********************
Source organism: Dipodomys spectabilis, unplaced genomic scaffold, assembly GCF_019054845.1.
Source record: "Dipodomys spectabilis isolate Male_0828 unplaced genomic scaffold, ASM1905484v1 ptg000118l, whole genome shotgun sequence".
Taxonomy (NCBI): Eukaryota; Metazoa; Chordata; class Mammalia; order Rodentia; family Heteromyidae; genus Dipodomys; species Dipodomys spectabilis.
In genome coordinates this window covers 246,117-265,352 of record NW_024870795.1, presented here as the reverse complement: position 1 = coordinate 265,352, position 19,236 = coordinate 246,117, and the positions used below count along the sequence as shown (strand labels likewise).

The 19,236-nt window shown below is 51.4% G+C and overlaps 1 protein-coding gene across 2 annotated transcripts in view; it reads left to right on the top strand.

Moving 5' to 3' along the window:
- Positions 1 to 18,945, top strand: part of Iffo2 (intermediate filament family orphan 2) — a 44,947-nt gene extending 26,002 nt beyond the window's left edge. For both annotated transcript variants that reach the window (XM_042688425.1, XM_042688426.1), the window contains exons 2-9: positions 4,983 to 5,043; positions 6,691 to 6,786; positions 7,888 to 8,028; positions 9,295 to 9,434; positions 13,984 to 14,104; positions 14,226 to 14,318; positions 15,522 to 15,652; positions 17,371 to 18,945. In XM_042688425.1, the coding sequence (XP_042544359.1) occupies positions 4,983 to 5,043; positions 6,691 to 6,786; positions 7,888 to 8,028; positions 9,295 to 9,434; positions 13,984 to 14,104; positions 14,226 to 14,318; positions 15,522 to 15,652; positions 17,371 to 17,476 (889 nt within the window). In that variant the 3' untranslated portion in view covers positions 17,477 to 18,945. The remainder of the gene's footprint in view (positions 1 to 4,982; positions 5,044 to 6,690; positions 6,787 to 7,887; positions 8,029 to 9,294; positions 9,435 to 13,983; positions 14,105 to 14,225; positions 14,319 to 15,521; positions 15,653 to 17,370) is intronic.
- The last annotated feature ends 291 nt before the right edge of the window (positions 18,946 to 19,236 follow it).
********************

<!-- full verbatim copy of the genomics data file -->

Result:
Source organism: Dipodomys spectabilis, unplaced genomic scaffold, assembly GCF_019054845.1.
Source record: "Dipodomys spectabilis isolate Male_0828 unplaced genomic scaffold, ASM1905484v1 ptg000118l, whole genome shotgun sequence".
Taxonomy (NCBI): Eukaryota; Metazoa; Chordata; class Mammalia; order Rodentia; family Heteromyidae; genus Dipodomys; species Dipodomys spectabilis.
In genome coordinates this window covers 246,117-265,352 of record NW_024870795.1, presented here as the reverse complement: position 1 = coordinate 265,352, position 19,236 = coordinate 246,117, and the positions used below count along the sequence as shown (strand labels likewise).

The 19,236-nt window shown below is 51.4% G+C and overlaps 1 protein-coding gene across 2 annotated transcripts in view; it reads left to right on the top strand.

Moving 5' to 3' along the window:
- Positions 1 to 18,945, top strand: part of Iffo2 (intermediate filament family orphan 2) — a 44,947-nt gene extending 26,002 nt beyond the window's left edge. For both annotated transcript variants that reach the window (XM_042688425.1, XM_042688426.1), the window contains exons 2-9: positions 4,983 to 5,043; positions 6,691 to 6,786; positions 7,888 to 8,028; positions 9,295 to 9,434; positions 13,984 to 14,104; positions 14,226 to 14,318; positions 15,522 to 15,652; positions 17,371 to 18,945. In XM_042688425.1, the coding sequence (XP_042544359.1) occupies positions 4,983 to 5,043; positions 6,691 to 6,786; positions 7,888 to 8,028; positions 9,295 to 9,434; positions 13,984 to 14,104; positions 14,226 to 14,318; positions 15,522 to 15,652; positions 17,371 to 17,476 (889 nt within the window). In that variant the 3' untranslated portion in view covers positions 17,477 to 18,945. The remainder of the gene's footprint in view (positions 1 to 4,982; positions 5,044 to 6,690; positions 6,787 to 7,887; positions 8,029 to 9,294; positions 9,435 to 13,983; positions 14,105 to 14,225; positions 14,319 to 15,521; positions 15,653 to 17,370) is intronic.
- The last annotated feature ends 291 nt before the right edge of the window (positions 18,946 to 19,236 follow it).